Among the methods available for converting rotary motion to linear, leadscrews are a mainstay. A leadscrew, or power screw, is a threaded rod or bar that translates rotational motion into linear motion. Leadscrews generate sliding rather than rolling friction between a nut and the screw. Consequently, higher friction means a lower overall efficiency. And efficiency, when talking about leadscrews, is simply the ability to convert torque to thrust while minimizing mechanical losses.
Many motion designs incorporate leadscrews, driving axes on machines big and small. They usually sport higher ratings than comparable ballscrews thanks to more contact between the nut and screw load surfaces. Recently, innovations in materials and helix geometry address old issues associated with leadscrew friction, bringing it down to better than 0.10 in some cases; making them a good fit for fast and dynamic applications. In fact, there’s also been an uptick in leadscrew use in machines for 3D printing, manufacturing and medical applications.
A host of different industries are adopting new leadscrew components and linear systems. Designers of kiosk and automated retail applications, for instance, are looking for ways to simplify machines, reduce design weight and simplify assembly and maintenance. In a similar way, both additive manufacturing (3D printing) and traditional subtractive processes (plasma cutter, laser and waterjet manufacturing) are driving new leadscrew uses. The same holds true for factory automation.
Choosing the right leadscrew for a linear motion application involves several considerations including screw pitch and lead, thrust, speed, accuracy and repeatability.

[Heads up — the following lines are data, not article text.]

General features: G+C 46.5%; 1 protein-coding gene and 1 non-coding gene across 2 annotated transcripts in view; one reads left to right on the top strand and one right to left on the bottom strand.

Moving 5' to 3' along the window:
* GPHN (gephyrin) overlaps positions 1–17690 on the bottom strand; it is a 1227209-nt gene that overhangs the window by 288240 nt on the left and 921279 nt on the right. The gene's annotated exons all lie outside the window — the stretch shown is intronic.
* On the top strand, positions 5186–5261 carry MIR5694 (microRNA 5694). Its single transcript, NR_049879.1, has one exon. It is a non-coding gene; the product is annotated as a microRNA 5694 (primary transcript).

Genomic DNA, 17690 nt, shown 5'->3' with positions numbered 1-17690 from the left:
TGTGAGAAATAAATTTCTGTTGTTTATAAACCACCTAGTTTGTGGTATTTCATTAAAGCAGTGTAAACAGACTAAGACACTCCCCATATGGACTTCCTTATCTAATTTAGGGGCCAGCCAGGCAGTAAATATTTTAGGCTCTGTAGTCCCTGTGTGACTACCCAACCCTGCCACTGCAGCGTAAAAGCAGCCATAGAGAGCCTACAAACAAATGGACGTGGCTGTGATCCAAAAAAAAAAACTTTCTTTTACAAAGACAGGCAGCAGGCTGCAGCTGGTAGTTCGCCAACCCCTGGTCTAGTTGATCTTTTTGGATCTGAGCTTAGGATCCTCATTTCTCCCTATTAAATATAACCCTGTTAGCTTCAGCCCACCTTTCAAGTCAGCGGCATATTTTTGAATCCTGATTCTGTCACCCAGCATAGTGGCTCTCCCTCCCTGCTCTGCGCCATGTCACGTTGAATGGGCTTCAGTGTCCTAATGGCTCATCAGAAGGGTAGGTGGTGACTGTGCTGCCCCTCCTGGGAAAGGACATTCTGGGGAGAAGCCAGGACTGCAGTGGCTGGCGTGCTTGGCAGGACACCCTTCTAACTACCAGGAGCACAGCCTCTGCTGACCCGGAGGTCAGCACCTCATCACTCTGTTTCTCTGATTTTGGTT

The two most important factors in determining the performance of a leadscrew are the screw pitch and lead. The pitch is the linear distance between the threads, while the lead is the linear distance the nut travels. Speed is another critical parameter. Leadscrews have a critical velocity, which is the rotational velocity limit of the screw. Reaching this limit induces vibrations in the leadscrew.
Accuracy and repeatability are also important factors to consider. The accuracy of a leadscrew is a measure of how close to a desired end point the assembly can move a load to within a given tolerance. The accuracy of the leadscrew will mostly determine the system’s accuracy. On the other hand, repeatability is a measure of how well a leadscrew assembly can repeatedly move a load to the same position.
When it comes to the kinds of leadscrews engineers are specifying in their designs, there are clearly more integrated or pre-engineered systems being used. Choosing these types of systems can reduce engineering costs as well as design time.
One example of a leadscrew design in a medical application is a part-marking device from Roland. The MPX-90M direct part-marking device allows for marking surgical instruments and tools with unique device identification (UDI) numbers as directed by the U.S. Food & Drug Administration (FDA). Unlike traditional dot-peen technology, the MPX-90M accurately imprints 2D DataMatrix barcodes down to 1 mm2 on hard metal medical instruments. In fact, the MPX-90M prints on materials ranging from surgical steel, titanium and aluminum to matte plastics and acrylic.
The marks, 30-µm deep, won’t scratch off either. An automated head height function ensures proper image placement while an adjustable X-Y table holds flat and oddly shaped parts. Motor-driven leadscrews move the marking head over the part during engraving.
Lee Chilvers says
Yeah we are starting to see some of the new printers come out with this leadscrew technology recently.